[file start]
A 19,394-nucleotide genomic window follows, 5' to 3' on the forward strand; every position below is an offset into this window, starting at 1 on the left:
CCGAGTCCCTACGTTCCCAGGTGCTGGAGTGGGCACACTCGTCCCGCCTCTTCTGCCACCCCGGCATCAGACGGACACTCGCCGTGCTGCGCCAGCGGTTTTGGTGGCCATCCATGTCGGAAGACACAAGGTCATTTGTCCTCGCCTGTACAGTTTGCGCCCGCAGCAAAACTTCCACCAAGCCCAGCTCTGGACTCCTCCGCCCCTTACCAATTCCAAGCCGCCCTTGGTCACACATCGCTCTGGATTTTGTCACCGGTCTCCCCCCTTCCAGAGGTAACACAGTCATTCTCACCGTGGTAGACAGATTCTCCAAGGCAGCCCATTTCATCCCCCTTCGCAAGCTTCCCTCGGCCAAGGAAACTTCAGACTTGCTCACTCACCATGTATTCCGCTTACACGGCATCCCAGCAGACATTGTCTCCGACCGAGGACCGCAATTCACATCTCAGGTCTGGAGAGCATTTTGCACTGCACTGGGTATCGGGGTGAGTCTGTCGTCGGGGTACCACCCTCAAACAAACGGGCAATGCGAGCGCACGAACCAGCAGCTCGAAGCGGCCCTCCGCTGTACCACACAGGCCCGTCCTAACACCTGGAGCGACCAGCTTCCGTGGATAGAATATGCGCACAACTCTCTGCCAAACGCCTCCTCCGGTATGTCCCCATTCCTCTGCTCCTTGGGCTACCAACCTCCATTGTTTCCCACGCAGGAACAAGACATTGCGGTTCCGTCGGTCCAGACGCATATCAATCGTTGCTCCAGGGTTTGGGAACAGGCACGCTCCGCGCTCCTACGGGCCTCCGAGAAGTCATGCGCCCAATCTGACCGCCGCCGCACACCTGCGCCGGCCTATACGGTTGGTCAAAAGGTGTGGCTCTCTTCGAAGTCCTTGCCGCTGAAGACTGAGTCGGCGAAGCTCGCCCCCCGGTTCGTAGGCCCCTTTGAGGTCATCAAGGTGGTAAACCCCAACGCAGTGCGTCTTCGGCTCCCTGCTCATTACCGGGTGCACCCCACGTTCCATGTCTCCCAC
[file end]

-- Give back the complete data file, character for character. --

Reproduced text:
A 19,394-nucleotide genomic window follows, 5' to 3' on the forward strand; every position below is an offset into this window, starting at 1 on the left:
CCGAGTCCCTACGTTCCCAGGTGCTGGAGTGGGCACACTCGTCCCGCCTCTTCTGCCACCCCGGCATCAGACGGACACTCGCCGTGCTGCGCCAGCGGTTTTGGTGGCCATCCATGTCGGAAGACACAAGGTCATTTGTCCTCGCCTGTACAGTTTGCGCCCGCAGCAAAACTTCCACCAAGCCCAGCTCTGGACTCCTCCGCCCCTTACCAATTCCAAGCCGCCCTTGGTCACACATCGCTCTGGATTTTGTCACCGGTCTCCCCCCTTCCAGAGGTAACACAGTCATTCTCACCGTGGTAGACAGATTCTCCAAGGCAGCCCATTTCATCCCCCTTCGCAAGCTTCCCTCGGCCAAGGAAACTTCAGACTTGCTCACTCACCATGTATTCCGCTTACACGGCATCCCAGCAGACATTGTCTCCGACCGAGGACCGCAATTCACATCTCAGGTCTGGAGAGCATTTTGCACTGCACTGGGTATCGGGGTGAGTCTGTCGTCGGGGTACCACCCTCAAACAAACGGGCAATGCGAGCGCACGAACCAGCAGCTCGAAGCGGCCCTCCGCTGTACCACACAGGCCCGTCCTAACACCTGGAGCGACCAGCTTCCGTGGATAGAATATGCGCACAACTCTCTGCCAAACGCCTCCTCCGGTATGTCCCCATTCCTCTGCTCCTTGGGCTACCAACCTCCATTGTTTCCCACGCAGGAACAAGACATTGCGGTTCCGTCGGTCCAGACGCATATCAATCGTTGCTCCAGGGTTTGGGAACAGGCACGCTCCGCGCTCCTACGGGCCTCCGAGAAGTCATGCGCCCAATCTGACCGCCGCCGCACACCTGCGCCGGCCTATACGGTTGGTCAAAAGGTGTGGCTCTCTTCGAAGTCCTTGCCGCTGAAGACTGAGTCGGCGAAGCTCGCCCCCCGGTTCGTAGGCCCCTTTGAGGTCATCAAGGTGGTAAACCCCAACGCAGTGCGTCTTCGGCTCCCTGCTCATTACCGGGTGCACCCCACGTTCCATGTCTCCCAC